When I went to high school, one of the PE requirements to pass was that guys had to do 3 pull-ups and the girls merely had to do half. Yup, half! At that time, I was in the best physical condition of my life. I ran track, I swam, I played tennis and I did whatever my coach decided was necessary – stairs, squats, pushups, you name it, I did it. So when my PE teacher said I only had to do half a pull-up I was offended. I never liked being placed below the boys when it came to my physical strength. I scoffed at her before jumping up and grabbing the pull-up bar. And then…nothing! Every single muscle in my body was working to the max, yet I wasn’t moving an inch. It turns out that doing pull-ups is hard. I mean, really hard, embarrassingly hard. And for some reason, it seemed to be harder for women. Otherwise, why would they have different expectations for girls and boys?
It turns out there was no more reason for the differences in the number of pull-ups for boys and girls than the good, old-fashioned misconception that girls are naturally weaker than boys! Let’s make sure we don’t make that mistake going forward. Boys are just as bad at doing pull-ups as girls are! There, I said it.
High-intensity strength training in Stapleton and Denver
In December of 2013, the Marine Corps announced that over half of their female recruits failed the three pull-up test. Only 1% of the men failed. So why is it women have a hard time with such a seemingly simple task? It’s not because we are weak, it is because the pull-up is the most challenging of bodyweight exercises! Anyone who can do a pull-up is in serious physical condition and has worked hard to make it up the bar. That goes for men and for women. It’s not women who have a hard time doing pull-ups; it’s anyone who isn’t in great condition.
So, why do we all think that the problem lies with women when it comes to pull-ups? Because that is what we’ve been told over and over and over again: women just don’t possess the same upper body strength than men do. This is, pardon my French, horse-crap. The female muscle is made up the exact same way a male muscle is made up, but because of different physical standards for men and women, training for women tend to focus more of over-all core strength, rather than strength and muscle training. This is a cultural/societal issue, not a biological issue. Also women tend to carry more body weight in their hips and thighs, making these the focal point of their training and not upper body strength.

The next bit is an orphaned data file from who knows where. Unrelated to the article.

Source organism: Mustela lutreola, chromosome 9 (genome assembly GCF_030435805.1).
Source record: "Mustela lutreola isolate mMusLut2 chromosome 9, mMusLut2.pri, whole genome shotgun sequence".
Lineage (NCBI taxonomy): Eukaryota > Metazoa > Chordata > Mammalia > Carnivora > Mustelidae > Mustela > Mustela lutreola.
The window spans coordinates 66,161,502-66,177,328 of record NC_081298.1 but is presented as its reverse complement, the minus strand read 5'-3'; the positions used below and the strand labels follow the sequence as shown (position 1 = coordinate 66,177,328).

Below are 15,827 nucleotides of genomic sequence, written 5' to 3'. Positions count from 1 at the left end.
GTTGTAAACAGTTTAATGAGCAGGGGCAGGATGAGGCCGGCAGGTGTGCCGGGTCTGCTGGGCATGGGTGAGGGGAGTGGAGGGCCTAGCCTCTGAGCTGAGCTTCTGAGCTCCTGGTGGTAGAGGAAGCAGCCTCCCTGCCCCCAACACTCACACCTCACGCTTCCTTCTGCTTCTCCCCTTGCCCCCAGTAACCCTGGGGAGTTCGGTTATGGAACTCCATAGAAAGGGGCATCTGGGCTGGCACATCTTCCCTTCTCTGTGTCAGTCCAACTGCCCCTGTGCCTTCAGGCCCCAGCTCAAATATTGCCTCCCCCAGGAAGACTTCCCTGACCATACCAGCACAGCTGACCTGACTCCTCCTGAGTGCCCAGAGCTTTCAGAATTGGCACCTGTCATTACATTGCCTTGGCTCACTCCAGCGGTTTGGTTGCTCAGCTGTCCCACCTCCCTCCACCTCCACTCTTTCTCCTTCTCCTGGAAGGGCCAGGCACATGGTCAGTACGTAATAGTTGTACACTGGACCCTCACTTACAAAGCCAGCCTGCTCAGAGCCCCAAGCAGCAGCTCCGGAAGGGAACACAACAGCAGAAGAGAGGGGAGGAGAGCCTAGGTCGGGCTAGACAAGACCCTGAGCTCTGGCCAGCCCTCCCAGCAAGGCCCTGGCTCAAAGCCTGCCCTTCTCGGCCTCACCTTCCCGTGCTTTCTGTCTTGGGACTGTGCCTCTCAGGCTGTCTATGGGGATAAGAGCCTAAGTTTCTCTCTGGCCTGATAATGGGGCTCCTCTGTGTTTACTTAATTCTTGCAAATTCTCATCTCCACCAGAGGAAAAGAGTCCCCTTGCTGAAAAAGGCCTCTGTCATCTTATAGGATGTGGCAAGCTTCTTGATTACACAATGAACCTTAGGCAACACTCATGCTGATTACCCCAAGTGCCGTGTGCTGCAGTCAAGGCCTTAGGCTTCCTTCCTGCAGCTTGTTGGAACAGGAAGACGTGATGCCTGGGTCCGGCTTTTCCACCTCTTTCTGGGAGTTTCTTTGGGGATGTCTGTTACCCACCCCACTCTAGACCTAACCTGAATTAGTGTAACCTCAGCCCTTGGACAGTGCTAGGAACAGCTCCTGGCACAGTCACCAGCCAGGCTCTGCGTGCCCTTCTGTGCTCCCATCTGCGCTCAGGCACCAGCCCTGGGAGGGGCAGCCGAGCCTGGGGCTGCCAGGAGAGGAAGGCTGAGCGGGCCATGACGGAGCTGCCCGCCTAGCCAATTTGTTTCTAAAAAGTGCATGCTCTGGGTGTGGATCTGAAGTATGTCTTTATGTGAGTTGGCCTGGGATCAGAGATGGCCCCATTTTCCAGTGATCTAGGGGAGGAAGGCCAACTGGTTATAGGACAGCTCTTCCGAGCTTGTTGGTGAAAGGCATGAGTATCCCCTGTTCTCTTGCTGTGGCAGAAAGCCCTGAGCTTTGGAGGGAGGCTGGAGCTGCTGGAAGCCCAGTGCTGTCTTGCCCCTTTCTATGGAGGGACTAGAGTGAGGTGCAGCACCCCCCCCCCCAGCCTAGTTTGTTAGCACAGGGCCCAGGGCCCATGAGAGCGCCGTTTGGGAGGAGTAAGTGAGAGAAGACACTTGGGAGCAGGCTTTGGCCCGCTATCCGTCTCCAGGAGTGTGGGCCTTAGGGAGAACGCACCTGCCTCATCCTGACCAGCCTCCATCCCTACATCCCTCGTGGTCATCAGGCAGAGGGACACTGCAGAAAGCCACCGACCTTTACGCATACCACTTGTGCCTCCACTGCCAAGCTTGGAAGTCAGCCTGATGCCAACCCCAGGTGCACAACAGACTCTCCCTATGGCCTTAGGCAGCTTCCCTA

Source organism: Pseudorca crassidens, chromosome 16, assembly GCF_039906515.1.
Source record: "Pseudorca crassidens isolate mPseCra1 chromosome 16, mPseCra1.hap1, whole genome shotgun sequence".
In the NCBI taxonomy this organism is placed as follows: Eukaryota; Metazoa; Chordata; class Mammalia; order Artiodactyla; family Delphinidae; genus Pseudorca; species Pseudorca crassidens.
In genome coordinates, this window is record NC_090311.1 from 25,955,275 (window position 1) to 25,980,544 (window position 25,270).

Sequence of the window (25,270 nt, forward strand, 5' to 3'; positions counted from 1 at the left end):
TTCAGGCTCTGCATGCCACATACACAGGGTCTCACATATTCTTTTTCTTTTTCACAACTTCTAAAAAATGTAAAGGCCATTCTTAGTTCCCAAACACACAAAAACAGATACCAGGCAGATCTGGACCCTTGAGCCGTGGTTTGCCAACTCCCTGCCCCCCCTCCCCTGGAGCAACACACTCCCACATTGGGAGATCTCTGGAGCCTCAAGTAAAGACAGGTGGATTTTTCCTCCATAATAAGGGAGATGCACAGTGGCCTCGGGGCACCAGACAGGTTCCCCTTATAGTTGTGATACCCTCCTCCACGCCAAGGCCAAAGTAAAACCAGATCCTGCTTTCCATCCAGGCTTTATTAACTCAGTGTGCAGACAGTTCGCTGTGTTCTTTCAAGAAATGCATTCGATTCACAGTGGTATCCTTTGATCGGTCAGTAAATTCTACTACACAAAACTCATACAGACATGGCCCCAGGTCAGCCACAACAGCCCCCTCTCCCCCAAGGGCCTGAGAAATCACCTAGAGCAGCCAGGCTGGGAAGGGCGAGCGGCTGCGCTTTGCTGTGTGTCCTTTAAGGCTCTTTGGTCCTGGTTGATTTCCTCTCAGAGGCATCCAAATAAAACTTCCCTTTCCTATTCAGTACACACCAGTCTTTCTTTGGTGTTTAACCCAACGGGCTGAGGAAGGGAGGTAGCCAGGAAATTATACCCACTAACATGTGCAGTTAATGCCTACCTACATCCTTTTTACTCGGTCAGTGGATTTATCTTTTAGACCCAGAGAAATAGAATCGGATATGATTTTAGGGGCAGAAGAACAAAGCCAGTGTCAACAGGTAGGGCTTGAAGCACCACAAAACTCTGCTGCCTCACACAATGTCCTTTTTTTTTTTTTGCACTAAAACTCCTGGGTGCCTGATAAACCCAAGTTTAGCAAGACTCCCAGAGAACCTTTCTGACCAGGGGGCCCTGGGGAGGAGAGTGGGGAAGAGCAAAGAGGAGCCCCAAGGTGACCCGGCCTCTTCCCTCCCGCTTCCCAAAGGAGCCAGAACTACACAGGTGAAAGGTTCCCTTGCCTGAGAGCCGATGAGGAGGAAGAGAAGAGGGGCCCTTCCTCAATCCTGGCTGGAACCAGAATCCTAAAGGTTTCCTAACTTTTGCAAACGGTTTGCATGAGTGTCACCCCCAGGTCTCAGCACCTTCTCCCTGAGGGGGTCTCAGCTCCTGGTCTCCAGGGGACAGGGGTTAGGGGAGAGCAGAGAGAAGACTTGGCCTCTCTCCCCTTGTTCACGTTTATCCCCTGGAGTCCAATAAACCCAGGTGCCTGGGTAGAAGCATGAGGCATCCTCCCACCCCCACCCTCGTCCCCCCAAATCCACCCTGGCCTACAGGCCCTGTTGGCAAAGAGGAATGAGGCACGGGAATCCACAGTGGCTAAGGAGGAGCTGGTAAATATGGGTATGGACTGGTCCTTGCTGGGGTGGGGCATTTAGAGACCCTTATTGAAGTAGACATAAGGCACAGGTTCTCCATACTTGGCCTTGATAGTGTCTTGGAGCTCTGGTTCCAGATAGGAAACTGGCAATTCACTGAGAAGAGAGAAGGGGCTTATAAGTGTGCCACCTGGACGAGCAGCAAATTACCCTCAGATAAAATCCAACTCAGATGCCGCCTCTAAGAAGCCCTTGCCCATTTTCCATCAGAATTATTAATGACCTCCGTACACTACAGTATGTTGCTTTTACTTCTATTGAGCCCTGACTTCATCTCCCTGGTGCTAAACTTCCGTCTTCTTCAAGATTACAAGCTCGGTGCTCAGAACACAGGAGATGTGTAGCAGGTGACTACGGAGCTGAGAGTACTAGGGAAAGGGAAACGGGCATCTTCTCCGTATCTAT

Master the perfect pull-up at Project Rise Fitness
At Project Rise, much like Crossfit, the focus is on high-intensity training sessions that will strengthen and tone your entire body. It’s not about how many pull-ups you can do, it’s about doing the most perfect pull-up. Because if you’re training incorrectly, no amount of pull-ups will save you. In fact, improper training techniques will only hurt and injure you. Our trainers will be able to guide you to train harder the right way to get the max out of your group or individual training sessions. Working out in the box means you are serious about your fitness and we’re here to help you achieve your goals and hold you accountable. They can be life-long goals featuring a lot of cardio and fat burning sessions. Here you learn how to be fit and healthy for life. Or it can be a particular goal where our training is geared toward building strength and muscle to help you reach new achievements in sport, like doing the perfect pull-up to start with. Anything is possible if you are willing to work hard for it, and you have to work hard for the pull-up. We’ve got facilities in Denver and in Stapleton. Sign up today and become the most bad-ass version of yourself with the help of our trainers, nutritionists, group and individual training session, and WOD’s. We’ll have you doing strict pull-ups in no time. Even you, ladies!